After much wrangling, script leaks and rethinking if he even wanted to finish the film, Quentin Tarantino’s The Hateful Eight arrives in theaters. According to IMDB there are THREE cuts of this film. An R rated 167 minute version, a 175 minute version and the Roadshow version which is 187 minutes. I searched for about an hour for a theater in the Nashville area that was playing the 187 version which opens with a musical montage and even includes and intermission, but it was nowhere to be found. The only version that I could find was the 167 minute version so this review is for that version.
As it stands, we all know what to expect from a Quentin Tarantino film. Over the top violence, clever banter between well drawn characters, a story told in flashbacks, and lots of bad language. This being his eighth film, The Hateful Eight will not disappoint Tarantino fans……for the most part. I am happy to say that I was glad Tarantino went ahead and finished this film for all to see.
The film is a western and features a dream cast that stars Kurt Russell, Samuel L. Jackson, Bruce Dern, Jennifer Jason Leigh, Tim Roth, Michael Madsen, James Parksm, Demian Birchir and Walton Coggins. They are all scalawags in some form or fashion who are stranded in a Wyoming cabin (haberdashery, as it is called in the film). All of them are bounty hunters, or a sheriff and a retired Confederate General. The main bounty hunter is a merciless cad named John ‘The Hangman’ Ruth (Kurt Russell) and he is transporting Daisy Domergue (Jennifer Jason Leigh) to Red Rock where she is to be hanged. Along the way, Ruth picks up Major Marquis Warren (Samuel L. Jackson) and the new sheriff of Red Rock who has yet to be sworn in (Walton Coggins). Once they arrive at the cabin a suspicions arise and a battle of wits ensues among the nine inhabitants. Someone is not who they say they are. Since a lot of money is at stake for the bounties, tempers begin to rise as suspicions are realized with horrific results.
Tarantino does what he does so well in The Hateful Eight. He gives us characters that are interesting that excite and scare us all at the same time. Whether we love them or hate them, we are intrigued by the way Tarantino creates his characters. They are full of life and extremely engaging to watch, even though we might be repulsed by what they say and do, it is hard not to be involved with them. The entire cast is terrific from Russell and Jackson’s brashness to Leigh’s wolf-in-sheep’s-clothing persona. Roth, Madsen, Dern and Bichir are solid as well. Which brings me to Walton Coggins. I had never seen him in very much up until now. The last I saw he had a recurring role as Boyd Croweder on the TV show Justified with Timothy Olyphant. He knocks his role in “Eight” out of the park. He should be considered for a best supporting actor nod as Sheriff Chris Mannix. He is funny, charismatic and scary all at once and he steals the show. He is terrific and I loved watching him go at it.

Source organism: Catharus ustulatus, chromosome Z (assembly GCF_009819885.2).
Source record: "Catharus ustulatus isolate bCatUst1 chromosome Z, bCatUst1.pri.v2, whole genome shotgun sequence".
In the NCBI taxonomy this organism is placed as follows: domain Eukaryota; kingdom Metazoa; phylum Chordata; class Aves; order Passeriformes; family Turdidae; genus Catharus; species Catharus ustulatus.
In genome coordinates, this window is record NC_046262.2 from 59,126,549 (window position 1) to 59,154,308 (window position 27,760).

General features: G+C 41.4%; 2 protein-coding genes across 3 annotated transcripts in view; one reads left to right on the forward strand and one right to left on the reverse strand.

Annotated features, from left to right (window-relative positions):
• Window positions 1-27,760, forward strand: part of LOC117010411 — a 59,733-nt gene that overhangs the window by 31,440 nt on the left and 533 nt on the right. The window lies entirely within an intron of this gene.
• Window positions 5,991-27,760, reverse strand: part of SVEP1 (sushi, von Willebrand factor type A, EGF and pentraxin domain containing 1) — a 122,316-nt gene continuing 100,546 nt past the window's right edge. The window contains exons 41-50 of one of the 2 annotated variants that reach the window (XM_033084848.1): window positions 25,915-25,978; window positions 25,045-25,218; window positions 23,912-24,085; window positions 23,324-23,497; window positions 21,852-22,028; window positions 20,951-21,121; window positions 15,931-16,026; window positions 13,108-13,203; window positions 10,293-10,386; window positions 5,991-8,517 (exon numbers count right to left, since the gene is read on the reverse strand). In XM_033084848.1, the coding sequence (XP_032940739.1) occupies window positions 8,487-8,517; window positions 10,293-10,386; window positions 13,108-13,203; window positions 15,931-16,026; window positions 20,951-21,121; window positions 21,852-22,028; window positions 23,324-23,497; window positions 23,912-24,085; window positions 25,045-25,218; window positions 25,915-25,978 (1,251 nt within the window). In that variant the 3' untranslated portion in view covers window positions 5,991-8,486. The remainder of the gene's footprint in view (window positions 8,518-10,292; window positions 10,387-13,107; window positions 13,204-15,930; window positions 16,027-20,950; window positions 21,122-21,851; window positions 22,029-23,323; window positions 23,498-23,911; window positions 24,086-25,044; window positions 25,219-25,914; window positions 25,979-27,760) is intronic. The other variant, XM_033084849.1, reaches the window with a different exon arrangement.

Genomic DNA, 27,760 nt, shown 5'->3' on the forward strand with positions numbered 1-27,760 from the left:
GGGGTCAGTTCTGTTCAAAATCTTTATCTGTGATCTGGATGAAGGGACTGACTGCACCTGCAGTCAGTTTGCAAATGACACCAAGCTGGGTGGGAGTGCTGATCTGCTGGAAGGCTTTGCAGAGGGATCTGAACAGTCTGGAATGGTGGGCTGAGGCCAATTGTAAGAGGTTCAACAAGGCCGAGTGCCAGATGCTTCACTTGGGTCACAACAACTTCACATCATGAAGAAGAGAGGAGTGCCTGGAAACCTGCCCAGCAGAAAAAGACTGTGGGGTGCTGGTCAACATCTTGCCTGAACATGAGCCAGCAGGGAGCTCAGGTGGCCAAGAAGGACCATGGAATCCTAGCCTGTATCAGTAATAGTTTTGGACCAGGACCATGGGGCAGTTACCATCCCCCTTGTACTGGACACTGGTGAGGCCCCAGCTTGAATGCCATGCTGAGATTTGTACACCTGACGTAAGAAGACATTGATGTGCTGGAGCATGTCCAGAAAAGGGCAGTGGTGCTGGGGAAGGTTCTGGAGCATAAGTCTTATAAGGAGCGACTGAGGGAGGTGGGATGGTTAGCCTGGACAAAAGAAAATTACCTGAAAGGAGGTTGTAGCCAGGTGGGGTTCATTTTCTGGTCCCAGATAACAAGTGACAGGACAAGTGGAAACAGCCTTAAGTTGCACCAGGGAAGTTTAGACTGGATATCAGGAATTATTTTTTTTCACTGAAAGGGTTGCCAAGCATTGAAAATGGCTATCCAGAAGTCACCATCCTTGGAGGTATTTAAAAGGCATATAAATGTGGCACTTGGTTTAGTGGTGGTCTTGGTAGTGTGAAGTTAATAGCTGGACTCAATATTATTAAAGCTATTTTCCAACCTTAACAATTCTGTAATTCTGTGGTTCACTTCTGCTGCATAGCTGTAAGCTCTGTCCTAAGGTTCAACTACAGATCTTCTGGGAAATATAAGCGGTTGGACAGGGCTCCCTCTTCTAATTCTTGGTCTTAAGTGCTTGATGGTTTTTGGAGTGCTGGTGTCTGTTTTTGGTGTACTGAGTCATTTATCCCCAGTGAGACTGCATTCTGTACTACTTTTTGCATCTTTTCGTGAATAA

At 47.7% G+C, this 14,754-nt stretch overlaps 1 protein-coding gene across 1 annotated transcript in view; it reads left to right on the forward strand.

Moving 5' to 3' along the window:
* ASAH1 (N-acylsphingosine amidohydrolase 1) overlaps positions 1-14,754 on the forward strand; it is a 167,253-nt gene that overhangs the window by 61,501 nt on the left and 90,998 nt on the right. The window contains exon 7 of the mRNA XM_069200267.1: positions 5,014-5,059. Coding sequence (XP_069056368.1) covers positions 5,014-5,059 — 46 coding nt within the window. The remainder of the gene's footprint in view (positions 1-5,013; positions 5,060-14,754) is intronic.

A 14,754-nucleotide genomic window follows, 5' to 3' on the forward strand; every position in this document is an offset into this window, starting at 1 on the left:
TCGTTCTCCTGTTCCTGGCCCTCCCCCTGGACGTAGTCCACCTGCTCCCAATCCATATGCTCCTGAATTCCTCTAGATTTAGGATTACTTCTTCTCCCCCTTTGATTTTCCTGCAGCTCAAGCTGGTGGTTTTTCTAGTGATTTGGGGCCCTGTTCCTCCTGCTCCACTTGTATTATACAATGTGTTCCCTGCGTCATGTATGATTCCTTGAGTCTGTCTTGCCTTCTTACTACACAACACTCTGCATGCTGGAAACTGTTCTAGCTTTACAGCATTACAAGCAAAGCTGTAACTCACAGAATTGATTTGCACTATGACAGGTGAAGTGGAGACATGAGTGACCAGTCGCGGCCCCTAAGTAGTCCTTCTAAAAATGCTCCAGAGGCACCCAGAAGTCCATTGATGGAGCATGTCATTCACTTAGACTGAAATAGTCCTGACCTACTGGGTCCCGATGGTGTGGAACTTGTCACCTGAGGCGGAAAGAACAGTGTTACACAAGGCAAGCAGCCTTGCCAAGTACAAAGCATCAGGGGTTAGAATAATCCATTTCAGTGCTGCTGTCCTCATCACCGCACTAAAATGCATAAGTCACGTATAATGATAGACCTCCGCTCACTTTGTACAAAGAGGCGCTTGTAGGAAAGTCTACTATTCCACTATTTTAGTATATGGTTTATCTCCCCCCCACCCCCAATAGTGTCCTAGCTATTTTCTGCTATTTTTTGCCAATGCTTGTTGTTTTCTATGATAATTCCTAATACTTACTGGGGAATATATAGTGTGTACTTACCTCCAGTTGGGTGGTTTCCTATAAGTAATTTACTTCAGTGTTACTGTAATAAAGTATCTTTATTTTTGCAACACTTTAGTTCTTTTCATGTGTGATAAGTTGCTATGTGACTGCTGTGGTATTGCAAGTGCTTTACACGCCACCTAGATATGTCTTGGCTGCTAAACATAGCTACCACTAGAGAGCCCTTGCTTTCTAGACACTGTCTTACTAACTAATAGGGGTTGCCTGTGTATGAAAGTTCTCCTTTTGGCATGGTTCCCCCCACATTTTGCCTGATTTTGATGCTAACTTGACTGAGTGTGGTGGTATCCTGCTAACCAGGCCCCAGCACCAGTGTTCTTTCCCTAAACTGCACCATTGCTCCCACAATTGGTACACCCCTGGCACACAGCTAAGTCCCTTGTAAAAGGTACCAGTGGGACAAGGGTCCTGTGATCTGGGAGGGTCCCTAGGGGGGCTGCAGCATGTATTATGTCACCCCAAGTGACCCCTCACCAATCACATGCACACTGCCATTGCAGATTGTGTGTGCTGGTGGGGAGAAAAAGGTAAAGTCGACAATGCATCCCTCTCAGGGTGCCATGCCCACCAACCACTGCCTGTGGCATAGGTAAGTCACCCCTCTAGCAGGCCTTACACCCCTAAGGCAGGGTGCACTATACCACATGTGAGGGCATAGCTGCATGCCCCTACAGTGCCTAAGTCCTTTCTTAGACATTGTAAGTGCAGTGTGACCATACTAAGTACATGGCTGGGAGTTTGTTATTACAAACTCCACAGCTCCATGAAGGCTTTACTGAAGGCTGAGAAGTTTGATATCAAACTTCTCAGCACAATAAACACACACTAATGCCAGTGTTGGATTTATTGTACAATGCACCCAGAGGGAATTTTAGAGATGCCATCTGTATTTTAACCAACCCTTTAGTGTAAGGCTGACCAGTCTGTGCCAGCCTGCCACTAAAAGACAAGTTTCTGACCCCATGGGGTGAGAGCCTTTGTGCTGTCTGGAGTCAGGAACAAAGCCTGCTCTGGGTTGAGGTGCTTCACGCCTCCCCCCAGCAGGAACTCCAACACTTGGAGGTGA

Tarantino is able to tell his non-linear story in a series of flashbacks that cleverly show how everyone is who they are and he does it with a soundly dark and funny script. The first hour or so is the setup for the third act of the film. It almost entirely dialogue driven and Tarantino shows we he is so good at his style of film making. The conversations are charged with politics. race relations, good versus evil and it is written with intelligence and an acerbic wit.
The cinematography by Richard Robertson and editing by Fred Rasking (both have worked with Tarantino on his other projects) is gorgeous, sharp and crisp. It really captures the landscape, the extreme cold and the isolation of the cabin. Ennio Morricone provides an amazing score for The Hateful Eight. Tarantino usually uses songs to score his films and this was Morricone’s first western score he had composed in over forty years. Morricone is responsible for some of the all time great spaghetti western scores of all time most notably the Clint Eastwood films like The Good, The Bad and The Ugly and For A Few Dollars More. At 88, he shows we he is still going strong. He has four other films he is scoring at this time and I would be stunned if Morricone was not nominated for an Oscar this year for The Hateful Eight.
The Hateful Eight is everything you hope for in a Quentin Tarantino film; funny, violent, smartly written, dark and bloody. If you can understand what you are in for with this film, then most people will love it. Tarantino knows what to do, knows how to do it and does it like no other. Is this as fresh as Pulp Fiction or Kill Bill? No, but we Tarantino fans are not asking him to reinvent the wheel. The wheel is there and Tarantino keeps it rolling in style.
The Hateful Eight- ****1/2 out of 5
The Hateful Eight- Rated R (no matter what version you see) for violence, language and gore
Run Time(s)- 167 minutes; 187 minutes; 175 minutes. Know what you are in for..a three hour film.
Playing in theaters now. Check you local listings for times.